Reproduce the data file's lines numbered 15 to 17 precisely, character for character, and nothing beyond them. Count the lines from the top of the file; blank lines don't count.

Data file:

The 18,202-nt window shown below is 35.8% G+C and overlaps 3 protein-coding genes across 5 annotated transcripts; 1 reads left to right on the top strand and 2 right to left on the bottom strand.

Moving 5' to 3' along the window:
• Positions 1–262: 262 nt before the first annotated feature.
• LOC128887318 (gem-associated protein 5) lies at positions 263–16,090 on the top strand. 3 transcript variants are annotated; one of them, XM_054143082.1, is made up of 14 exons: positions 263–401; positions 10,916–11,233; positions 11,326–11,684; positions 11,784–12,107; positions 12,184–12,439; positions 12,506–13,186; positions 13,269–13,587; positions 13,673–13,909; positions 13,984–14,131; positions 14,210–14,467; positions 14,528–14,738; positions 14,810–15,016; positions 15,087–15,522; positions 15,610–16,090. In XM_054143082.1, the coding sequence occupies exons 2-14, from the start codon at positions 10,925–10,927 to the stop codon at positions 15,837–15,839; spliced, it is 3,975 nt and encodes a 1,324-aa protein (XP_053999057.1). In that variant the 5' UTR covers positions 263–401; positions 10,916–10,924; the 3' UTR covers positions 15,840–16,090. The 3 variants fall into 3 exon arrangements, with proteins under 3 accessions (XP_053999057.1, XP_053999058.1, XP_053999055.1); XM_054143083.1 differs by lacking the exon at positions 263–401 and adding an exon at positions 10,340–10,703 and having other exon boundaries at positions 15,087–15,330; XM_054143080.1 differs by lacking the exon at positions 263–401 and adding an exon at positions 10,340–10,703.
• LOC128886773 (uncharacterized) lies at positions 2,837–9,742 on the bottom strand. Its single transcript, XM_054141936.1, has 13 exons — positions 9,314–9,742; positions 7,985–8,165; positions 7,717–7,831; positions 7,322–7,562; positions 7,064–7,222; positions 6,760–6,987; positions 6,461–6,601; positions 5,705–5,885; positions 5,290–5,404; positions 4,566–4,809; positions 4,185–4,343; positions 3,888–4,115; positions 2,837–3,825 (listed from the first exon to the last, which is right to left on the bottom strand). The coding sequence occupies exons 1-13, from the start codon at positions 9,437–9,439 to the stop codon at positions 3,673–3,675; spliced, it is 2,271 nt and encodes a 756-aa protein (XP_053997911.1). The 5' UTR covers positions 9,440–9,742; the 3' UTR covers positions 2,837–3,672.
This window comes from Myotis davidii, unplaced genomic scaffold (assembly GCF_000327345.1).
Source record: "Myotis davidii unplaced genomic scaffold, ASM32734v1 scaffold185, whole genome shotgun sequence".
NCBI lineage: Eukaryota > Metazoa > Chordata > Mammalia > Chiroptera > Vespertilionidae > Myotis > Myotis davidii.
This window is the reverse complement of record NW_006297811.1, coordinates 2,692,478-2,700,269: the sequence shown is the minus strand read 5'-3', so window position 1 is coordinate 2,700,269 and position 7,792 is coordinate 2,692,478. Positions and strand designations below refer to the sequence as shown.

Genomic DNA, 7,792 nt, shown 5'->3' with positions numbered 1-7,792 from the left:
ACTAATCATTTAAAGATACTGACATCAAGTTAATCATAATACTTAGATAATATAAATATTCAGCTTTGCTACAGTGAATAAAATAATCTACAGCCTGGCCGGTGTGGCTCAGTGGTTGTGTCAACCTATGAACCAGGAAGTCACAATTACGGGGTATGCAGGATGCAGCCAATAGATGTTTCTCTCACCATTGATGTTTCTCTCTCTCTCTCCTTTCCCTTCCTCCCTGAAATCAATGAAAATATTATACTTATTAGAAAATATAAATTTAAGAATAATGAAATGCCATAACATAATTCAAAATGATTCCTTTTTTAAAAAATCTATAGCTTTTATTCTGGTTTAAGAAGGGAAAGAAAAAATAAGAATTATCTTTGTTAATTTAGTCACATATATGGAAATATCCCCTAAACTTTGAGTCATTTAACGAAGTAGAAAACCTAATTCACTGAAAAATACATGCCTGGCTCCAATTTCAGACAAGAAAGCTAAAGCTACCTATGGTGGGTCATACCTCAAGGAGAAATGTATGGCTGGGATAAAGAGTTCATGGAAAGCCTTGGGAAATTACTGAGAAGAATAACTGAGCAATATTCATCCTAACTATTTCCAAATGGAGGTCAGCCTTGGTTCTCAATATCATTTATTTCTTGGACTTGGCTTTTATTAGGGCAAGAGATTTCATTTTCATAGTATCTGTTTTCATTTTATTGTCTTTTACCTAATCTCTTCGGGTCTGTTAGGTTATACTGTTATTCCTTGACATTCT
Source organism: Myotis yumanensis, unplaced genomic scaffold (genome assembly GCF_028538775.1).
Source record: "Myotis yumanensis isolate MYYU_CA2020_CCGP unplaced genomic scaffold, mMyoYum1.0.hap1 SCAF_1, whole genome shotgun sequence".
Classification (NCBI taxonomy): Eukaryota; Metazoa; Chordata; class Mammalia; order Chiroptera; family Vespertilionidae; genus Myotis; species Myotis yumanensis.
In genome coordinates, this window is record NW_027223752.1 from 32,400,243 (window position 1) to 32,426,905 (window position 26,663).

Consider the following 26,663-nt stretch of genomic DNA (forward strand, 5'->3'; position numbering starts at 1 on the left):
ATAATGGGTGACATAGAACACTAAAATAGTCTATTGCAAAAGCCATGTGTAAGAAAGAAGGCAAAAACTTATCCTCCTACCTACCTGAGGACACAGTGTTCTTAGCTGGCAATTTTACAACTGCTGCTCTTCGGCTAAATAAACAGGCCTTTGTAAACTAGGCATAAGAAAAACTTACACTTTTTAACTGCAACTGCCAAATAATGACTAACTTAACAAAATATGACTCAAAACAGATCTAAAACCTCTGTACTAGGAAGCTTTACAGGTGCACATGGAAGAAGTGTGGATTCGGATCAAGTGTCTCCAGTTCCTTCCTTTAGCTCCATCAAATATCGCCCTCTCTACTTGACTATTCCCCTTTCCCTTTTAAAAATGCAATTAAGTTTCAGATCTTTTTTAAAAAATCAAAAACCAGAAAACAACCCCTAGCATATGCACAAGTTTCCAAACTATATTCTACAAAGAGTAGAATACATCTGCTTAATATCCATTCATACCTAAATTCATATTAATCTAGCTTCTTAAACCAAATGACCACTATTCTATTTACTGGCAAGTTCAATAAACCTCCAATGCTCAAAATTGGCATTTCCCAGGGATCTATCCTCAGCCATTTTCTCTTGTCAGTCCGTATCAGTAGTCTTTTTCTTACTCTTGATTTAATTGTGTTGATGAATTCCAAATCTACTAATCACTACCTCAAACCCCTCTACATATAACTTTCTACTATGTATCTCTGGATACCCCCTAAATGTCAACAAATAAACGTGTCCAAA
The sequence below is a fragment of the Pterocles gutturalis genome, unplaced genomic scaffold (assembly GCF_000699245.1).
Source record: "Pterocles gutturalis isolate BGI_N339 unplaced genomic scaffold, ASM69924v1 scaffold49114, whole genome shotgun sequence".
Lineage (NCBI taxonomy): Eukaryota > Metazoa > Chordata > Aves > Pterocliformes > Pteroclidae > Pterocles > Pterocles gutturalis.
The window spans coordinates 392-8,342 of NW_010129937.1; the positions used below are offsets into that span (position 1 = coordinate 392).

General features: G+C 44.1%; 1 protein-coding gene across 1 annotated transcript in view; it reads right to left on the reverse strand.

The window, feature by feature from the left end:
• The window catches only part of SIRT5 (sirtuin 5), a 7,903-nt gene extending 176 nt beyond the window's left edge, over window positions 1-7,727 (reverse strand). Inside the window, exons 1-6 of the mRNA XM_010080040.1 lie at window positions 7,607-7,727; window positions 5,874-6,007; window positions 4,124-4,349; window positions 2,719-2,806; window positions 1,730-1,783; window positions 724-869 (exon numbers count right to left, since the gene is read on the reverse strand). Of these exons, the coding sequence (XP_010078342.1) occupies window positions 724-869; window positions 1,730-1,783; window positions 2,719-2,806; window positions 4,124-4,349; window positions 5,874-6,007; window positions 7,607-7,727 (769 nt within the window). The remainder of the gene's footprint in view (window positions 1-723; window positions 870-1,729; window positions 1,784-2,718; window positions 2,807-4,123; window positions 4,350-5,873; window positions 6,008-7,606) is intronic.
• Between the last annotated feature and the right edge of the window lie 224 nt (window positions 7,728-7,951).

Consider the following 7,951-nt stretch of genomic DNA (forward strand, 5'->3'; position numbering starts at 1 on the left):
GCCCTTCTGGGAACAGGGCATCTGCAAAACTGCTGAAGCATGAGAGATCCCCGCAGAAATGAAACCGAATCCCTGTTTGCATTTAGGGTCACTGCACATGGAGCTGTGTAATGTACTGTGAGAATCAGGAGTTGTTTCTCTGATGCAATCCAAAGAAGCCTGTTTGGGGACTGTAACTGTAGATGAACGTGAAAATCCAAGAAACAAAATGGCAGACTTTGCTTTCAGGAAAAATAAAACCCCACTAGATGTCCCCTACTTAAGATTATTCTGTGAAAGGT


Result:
In genome coordinates, this window is record NW_027223752.1 from 32,400,243 (window position 1) to 32,426,905 (window position 26,663).

Consider the following 26,663-nt stretch of genomic DNA (forward strand, 5'->3'; position numbering starts at 1 on the left):
ATAATGGGTGACATAGAACACTAAAATAGTCTATTGCAAAAGCCATGTGTAAGAAAGAAGGCAAAAACTTATCCTCCTACCTACCTGAGGACACAGTGTTCTTAGCTGGCAATTTTACAACTGCTGCTCTTCGGCTAAATAAACAGGCCTTTGTAAACTAGGCATAAGAAAAACTTACACTTTTTAACTGCAACTGCCAAATAATGACTAACTTAACAAAATATGACTCAAAACAGATCTAAAACCTCTGTACTAGGAAGCTTTACAGGTGCACATGGAAGAAGTGTGGATTCGGATCAAGTGTCTCCAGTTCCTTCCTTTAGCTCCATCAAATATCGCCCTCTCTACTTGACTATTCCCCTTTCCCTTTTAAAAATGCAATTAAGTTTCAGATCTTTTTTAAAAAATCAAAAACCAGAAAACAACCCCTAGCATATGCACAAGTTTCCAAACTATATTCTACAAAGAGTAGAATACATCTGCTTAATATCCATTCATACCTAAATTCATATTAATCTAGCTTCTTAAACCAAATGACCACTATTCTATTTACTGGCAAGTTCAATAAACCTCCAATGCTCAAAATTGGCATTTCCCAGGGATCTATCCTCAGCCATTTTCTCTTGTCAGTCCGTATCAGTAGTCTTTTTCTTACTCTTGATTTAATTGTGTTGATGAATTCCAAATCTACTAATCACTACCTCAAACCCCTCTACATATAACTTTCTACTATGTATCTCTGGATACCCCCTAAATGTCAACAAATAAACGTGTCCAAA